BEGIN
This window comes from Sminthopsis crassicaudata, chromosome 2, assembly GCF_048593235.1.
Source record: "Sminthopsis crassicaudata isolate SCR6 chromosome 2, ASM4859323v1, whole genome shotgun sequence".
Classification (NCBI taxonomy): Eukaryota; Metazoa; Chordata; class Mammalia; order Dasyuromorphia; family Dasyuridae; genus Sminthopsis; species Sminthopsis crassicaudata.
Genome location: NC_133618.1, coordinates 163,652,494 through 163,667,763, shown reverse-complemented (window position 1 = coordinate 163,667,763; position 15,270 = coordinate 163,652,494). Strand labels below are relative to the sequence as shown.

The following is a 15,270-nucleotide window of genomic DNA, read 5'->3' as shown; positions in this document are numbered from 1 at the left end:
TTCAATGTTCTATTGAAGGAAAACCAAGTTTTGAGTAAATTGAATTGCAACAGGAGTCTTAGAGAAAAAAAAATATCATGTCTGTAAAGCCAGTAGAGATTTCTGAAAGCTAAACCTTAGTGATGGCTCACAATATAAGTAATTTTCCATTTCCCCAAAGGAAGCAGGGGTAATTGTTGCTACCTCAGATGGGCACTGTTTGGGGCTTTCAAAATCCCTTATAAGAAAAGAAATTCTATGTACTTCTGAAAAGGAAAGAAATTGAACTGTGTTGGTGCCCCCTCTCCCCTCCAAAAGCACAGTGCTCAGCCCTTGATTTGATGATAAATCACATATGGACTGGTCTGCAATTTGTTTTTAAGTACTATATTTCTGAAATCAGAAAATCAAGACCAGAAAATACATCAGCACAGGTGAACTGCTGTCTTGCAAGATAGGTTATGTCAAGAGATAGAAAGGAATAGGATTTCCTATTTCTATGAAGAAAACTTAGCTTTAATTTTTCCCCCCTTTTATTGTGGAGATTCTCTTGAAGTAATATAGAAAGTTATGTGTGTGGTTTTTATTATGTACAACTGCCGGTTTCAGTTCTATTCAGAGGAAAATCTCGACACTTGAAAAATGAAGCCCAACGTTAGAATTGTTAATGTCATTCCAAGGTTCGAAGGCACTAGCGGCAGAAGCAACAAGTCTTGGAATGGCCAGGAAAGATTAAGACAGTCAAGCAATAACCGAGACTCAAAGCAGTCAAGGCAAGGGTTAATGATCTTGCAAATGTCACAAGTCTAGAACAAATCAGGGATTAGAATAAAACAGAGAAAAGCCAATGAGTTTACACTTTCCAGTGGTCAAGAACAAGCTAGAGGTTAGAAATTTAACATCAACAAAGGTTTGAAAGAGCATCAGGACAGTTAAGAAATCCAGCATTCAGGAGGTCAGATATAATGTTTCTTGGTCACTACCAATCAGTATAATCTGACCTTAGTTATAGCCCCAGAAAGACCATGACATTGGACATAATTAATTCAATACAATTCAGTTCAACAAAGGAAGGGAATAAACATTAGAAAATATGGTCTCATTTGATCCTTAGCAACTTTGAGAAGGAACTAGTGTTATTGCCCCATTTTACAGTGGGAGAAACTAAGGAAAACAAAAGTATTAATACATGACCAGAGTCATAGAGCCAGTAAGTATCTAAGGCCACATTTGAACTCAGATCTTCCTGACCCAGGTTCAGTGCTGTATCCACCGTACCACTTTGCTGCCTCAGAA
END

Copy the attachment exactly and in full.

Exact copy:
This window comes from Sminthopsis crassicaudata, chromosome 2, assembly GCF_048593235.1.
Source record: "Sminthopsis crassicaudata isolate SCR6 chromosome 2, ASM4859323v1, whole genome shotgun sequence".
Classification (NCBI taxonomy): Eukaryota; Metazoa; Chordata; class Mammalia; order Dasyuromorphia; family Dasyuridae; genus Sminthopsis; species Sminthopsis crassicaudata.
Genome location: NC_133618.1, coordinates 163,652,494 through 163,667,763, shown reverse-complemented (window position 1 = coordinate 163,667,763; position 15,270 = coordinate 163,652,494). Strand labels below are relative to the sequence as shown.

The following is a 15,270-nucleotide window of genomic DNA, read 5'->3' as shown; positions in this document are numbered from 1 at the left end:
TTCAATGTTCTATTGAAGGAAAACCAAGTTTTGAGTAAATTGAATTGCAACAGGAGTCTTAGAGAAAAAAAAATATCATGTCTGTAAAGCCAGTAGAGATTTCTGAAAGCTAAACCTTAGTGATGGCTCACAATATAAGTAATTTTCCATTTCCCCAAAGGAAGCAGGGGTAATTGTTGCTACCTCAGATGGGCACTGTTTGGGGCTTTCAAAATCCCTTATAAGAAAAGAAATTCTATGTACTTCTGAAAAGGAAAGAAATTGAACTGTGTTGGTGCCCCCTCTCCCCTCCAAAAGCACAGTGCTCAGCCCTTGATTTGATGATAAATCACATATGGACTGGTCTGCAATTTGTTTTTAAGTACTATATTTCTGAAATCAGAAAATCAAGACCAGAAAATACATCAGCACAGGTGAACTGCTGTCTTGCAAGATAGGTTATGTCAAGAGATAGAAAGGAATAGGATTTCCTATTTCTATGAAGAAAACTTAGCTTTAATTTTTCCCCCCTTTTATTGTGGAGATTCTCTTGAAGTAATATAGAAAGTTATGTGTGTGGTTTTTATTATGTACAACTGCCGGTTTCAGTTCTATTCAGAGGAAAATCTCGACACTTGAAAAATGAAGCCCAACGTTAGAATTGTTAATGTCATTCCAAGGTTCGAAGGCACTAGCGGCAGAAGCAACAAGTCTTGGAATGGCCAGGAAAGATTAAGACAGTCAAGCAATAACCGAGACTCAAAGCAGTCAAGGCAAGGGTTAATGATCTTGCAAATGTCACAAGTCTAGAACAAATCAGGGATTAGAATAAAACAGAGAAAAGCCAATGAGTTTACACTTTCCAGTGGTCAAGAACAAGCTAGAGGTTAGAAATTTAACATCAACAAAGGTTTGAAAGAGCATCAGGACAGTTAAGAAATCCAGCATTCAGGAGGTCAGATATAATGTTTCTTGGTCACTACCAATCAGTATAATCTGACCTTAGTTATAGCCCCAGAAAGACCATGACATTGGACATAATTAATTCAATACAATTCAGTTCAACAAAGGAAGGGAATAAACATTAGAAAATATGGTCTCATTTGATCCTTAGCAACTTTGAGAAGGAACTAGTGTTATTGCCCCATTTTACAGTGGGAGAAACTAAGGAAAACAAAAGTATTAATACATGACCAGAGTCATAGAGCCAGTAAGTATCTAAGGCCACATTTGAACTCAGATCTTCCTGACCCAGGTTCAGTGCTGTATCCACCGTACCACTTTGCTGCCTCAGAA